What factors influence the shelf life and ageing potential of wine?
Wine has four natural enemies: sunlight, heat, large temperature changes and oxygen. All of these factors destroy the fine aromas and balance of the wine. Accordingly, care must be taken during storage to ensure that these elements can exert as little influence as possible.
However, the wine itself already has certain ingredients that make it durable. The higher the content of these substances, the longer the wine can be stored and the higher its ageing potential. These preservability factors reflect the traditional preservation methods for food: sugaring (e.g. for jam), acidifying (e.g. for pickles), salting (e.g. for ham), smoking (e.g. for fish) and sulphurising (e.g. for dried fruit).
One of the most important factors for the longevity of a wine is its Extract - i.e. technically the Must weight (i.e. the sum of all dissolved substances in the grape must). The extract can be influenced most easily by limiting the Yield influence: The fewer grapes hanging on the vine, the higher the extract of the individual berries and the more substantial, high-quality and storable the wine. With increasing ripeness, the must weight then increases, because more and more extract substances are formed in the grape.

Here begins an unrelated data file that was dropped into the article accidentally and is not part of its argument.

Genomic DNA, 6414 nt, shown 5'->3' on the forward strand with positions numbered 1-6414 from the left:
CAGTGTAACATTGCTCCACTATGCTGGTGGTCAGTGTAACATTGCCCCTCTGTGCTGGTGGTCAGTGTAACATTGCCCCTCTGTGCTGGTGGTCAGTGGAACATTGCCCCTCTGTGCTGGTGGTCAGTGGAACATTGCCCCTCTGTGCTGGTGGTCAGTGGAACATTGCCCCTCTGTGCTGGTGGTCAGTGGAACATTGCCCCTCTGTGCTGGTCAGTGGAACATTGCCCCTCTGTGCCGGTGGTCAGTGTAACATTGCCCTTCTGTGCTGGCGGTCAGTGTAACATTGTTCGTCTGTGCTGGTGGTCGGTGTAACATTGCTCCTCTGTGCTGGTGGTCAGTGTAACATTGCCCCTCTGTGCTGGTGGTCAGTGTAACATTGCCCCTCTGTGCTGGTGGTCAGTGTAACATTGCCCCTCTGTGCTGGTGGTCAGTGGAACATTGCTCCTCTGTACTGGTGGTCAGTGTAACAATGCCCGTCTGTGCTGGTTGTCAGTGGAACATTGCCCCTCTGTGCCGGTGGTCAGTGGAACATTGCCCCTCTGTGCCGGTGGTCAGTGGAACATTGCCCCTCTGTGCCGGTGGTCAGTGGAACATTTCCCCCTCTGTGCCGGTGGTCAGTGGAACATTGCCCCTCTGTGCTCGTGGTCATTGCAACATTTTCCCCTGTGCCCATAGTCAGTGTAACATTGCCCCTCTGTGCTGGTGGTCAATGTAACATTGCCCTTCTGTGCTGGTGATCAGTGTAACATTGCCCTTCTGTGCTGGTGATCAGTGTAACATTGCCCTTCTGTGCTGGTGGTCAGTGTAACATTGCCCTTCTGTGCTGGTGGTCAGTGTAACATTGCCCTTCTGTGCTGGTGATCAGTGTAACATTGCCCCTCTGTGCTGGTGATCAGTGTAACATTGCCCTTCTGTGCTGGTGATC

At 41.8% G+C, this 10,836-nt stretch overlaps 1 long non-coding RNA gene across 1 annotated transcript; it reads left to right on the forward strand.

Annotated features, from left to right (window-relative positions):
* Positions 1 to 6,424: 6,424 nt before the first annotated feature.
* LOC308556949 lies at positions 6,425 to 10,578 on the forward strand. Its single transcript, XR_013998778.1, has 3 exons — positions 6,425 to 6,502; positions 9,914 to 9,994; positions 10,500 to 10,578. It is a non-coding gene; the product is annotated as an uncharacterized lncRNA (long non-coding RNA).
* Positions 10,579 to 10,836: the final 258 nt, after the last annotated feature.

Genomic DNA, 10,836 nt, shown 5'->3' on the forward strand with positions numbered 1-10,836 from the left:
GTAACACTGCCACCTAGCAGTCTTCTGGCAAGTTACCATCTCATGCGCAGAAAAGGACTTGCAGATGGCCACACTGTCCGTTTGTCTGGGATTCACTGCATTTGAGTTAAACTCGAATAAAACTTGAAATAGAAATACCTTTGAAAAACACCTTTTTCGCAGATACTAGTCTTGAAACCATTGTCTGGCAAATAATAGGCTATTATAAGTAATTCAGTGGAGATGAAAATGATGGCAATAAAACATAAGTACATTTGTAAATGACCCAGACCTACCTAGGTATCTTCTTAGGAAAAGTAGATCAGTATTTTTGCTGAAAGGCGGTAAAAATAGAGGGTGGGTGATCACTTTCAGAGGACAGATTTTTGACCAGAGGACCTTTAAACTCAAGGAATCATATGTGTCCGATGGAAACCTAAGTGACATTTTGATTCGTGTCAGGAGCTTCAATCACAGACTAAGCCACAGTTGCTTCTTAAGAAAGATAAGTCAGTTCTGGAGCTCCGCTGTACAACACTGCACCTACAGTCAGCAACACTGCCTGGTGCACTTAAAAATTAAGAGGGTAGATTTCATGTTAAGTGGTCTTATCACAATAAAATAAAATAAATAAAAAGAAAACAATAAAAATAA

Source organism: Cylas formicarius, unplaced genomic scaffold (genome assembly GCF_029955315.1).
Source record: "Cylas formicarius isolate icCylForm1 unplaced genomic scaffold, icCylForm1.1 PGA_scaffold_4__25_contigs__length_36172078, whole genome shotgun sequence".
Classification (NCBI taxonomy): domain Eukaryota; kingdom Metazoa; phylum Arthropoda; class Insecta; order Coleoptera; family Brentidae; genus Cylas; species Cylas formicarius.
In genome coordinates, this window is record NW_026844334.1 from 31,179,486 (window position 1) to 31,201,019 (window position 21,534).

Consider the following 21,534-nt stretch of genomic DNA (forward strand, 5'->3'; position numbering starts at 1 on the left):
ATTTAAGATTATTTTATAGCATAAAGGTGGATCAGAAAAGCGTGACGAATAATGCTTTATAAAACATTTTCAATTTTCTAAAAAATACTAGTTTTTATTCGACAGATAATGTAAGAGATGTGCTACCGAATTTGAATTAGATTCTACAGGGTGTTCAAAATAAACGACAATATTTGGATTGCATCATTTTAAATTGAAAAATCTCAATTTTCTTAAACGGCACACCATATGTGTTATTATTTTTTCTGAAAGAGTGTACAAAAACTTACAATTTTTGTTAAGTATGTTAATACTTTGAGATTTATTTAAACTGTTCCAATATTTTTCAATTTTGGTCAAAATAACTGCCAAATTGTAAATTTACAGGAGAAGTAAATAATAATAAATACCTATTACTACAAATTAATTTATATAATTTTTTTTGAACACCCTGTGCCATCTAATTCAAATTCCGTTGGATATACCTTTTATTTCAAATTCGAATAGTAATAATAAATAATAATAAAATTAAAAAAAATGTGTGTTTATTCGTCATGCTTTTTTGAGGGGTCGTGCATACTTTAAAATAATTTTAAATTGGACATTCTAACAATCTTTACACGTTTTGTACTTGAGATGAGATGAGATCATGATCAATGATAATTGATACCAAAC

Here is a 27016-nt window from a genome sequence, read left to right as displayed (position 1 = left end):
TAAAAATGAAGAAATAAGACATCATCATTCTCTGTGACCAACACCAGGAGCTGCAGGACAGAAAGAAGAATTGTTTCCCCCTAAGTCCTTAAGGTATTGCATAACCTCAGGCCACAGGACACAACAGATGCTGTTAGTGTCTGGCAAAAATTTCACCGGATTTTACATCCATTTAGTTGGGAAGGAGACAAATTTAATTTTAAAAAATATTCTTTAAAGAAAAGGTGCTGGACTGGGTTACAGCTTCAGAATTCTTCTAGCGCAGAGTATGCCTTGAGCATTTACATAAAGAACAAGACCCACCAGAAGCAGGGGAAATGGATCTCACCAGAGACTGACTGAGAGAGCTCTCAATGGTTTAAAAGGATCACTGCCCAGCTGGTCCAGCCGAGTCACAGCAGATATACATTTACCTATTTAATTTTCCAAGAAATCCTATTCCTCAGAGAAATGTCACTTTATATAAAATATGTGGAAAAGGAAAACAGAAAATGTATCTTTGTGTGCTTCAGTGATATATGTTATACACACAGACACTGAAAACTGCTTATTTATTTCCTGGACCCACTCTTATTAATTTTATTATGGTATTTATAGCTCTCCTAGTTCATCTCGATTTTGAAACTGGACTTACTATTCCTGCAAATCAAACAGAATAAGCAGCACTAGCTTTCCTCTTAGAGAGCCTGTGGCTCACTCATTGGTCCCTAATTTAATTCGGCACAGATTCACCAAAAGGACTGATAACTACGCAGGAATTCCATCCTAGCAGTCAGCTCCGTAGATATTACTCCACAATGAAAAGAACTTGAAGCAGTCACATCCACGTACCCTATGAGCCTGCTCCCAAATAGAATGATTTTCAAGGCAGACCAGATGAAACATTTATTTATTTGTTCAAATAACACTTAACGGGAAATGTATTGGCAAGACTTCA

Sugar and Acidity occur naturally in the wine, salts in the form of Minerals also. Wines that are matured in wooden barrels are preserved by the antibacterial effect of the smoke (when the barrel is flamed, the so-called toasting) and the wood tannin. Red wines have a high degree of preservation due to the Tannin from the grape skins and seeds, red wines have an additional natural preservation factor.
Apart from these "internal" factors Sulphur (which occurs in wine in the form of sulphites, i.e. the salts of sulphurous acid) is a highly effective "external" preservative, because it binds oxygen, deprives micro-organisms such as bacteria of their basis of life and inhibits enzymes in their activity. Sulphur is added to the wine after fermentation and again before bottling; there are legal maximum values for this